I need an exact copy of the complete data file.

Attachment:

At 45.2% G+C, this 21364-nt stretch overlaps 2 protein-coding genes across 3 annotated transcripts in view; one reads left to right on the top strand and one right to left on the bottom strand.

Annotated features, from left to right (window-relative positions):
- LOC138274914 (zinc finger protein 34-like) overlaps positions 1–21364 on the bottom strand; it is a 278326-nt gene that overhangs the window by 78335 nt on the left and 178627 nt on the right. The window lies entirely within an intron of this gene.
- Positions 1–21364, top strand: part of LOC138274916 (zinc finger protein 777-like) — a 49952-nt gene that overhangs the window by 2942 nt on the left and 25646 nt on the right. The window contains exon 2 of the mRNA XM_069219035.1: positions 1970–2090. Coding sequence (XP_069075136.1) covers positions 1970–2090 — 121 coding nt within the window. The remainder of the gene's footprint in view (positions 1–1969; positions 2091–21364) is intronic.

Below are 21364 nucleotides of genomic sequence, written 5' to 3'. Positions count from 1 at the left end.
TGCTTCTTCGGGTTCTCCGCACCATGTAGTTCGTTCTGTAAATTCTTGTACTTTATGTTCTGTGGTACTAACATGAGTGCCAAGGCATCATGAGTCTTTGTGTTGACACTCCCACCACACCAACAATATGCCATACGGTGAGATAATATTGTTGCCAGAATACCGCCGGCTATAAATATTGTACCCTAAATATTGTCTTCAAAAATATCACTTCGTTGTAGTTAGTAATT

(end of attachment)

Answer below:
At 45.2% G+C, this 21364-nt stretch overlaps 2 protein-coding genes across 3 annotated transcripts in view; one reads left to right on the top strand and one right to left on the bottom strand.

Annotated features, from left to right (window-relative positions):
- LOC138274914 (zinc finger protein 34-like) overlaps positions 1–21364 on the bottom strand; it is a 278326-nt gene that overhangs the window by 78335 nt on the left and 178627 nt on the right. The window lies entirely within an intron of this gene.
- Positions 1–21364, top strand: part of LOC138274916 (zinc finger protein 777-like) — a 49952-nt gene that overhangs the window by 2942 nt on the left and 25646 nt on the right. The window contains exon 2 of the mRNA XM_069219035.1: positions 1970–2090. Coding sequence (XP_069075136.1) covers positions 1970–2090 — 121 coding nt within the window. The remainder of the gene's footprint in view (positions 1–1969; positions 2091–21364) is intronic.

Below are 21364 nucleotides of genomic sequence, written 5' to 3'. Positions count from 1 at the left end.
TGCTTCTTCGGGTTCTCCGCACCATGTAGTTCGTTCTGTAAATTCTTGTACTTTATGTTCTGTGGTACTAACATGAGTGCCAAGGCATCATGAGTCTTTGTGTTGACACTCCCACCACACCAACAATATGCCATACGGTGAGATAATATTGTTGCCAGAATACCGCCGGCTATAAATATTGTACCCTAAATATTGTCTTCAAAAATATCACTTCGTTGTAGTTAGTAATT